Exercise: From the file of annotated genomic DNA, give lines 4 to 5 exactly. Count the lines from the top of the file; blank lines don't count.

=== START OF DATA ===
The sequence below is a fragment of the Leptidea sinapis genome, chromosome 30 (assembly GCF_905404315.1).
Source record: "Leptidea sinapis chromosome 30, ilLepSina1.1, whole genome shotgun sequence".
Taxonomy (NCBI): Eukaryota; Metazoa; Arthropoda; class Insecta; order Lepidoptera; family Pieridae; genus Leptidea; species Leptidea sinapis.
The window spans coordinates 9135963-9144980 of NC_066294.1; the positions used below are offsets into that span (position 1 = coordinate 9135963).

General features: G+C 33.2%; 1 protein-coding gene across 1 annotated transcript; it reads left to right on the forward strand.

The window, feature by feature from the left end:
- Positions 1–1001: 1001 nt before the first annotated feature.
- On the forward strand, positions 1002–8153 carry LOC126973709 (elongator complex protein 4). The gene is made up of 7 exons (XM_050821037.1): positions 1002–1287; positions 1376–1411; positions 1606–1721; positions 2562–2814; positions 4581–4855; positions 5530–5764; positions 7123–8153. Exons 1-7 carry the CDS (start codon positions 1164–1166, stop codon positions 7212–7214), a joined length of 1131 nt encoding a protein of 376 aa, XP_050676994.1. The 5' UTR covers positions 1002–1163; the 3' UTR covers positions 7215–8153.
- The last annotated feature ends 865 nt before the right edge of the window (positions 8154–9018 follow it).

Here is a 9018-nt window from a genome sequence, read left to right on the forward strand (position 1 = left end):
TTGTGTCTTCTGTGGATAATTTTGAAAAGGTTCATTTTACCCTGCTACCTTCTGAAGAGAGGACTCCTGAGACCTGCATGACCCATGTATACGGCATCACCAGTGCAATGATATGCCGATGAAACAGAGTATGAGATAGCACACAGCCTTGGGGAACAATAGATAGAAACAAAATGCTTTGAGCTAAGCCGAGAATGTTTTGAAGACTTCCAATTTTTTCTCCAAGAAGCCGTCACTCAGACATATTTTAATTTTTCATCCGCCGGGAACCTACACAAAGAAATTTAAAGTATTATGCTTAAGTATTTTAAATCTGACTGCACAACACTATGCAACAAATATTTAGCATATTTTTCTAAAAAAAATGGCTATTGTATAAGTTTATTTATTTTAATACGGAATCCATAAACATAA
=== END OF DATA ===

The window spans coordinates 9135963-9144980 of NC_066294.1; the positions used below are offsets into that span (position 1 = coordinate 9135963).

General features: G+C 33.2%; 1 protein-coding gene across 1 annotated transcript; it reads left to right on the forward strand.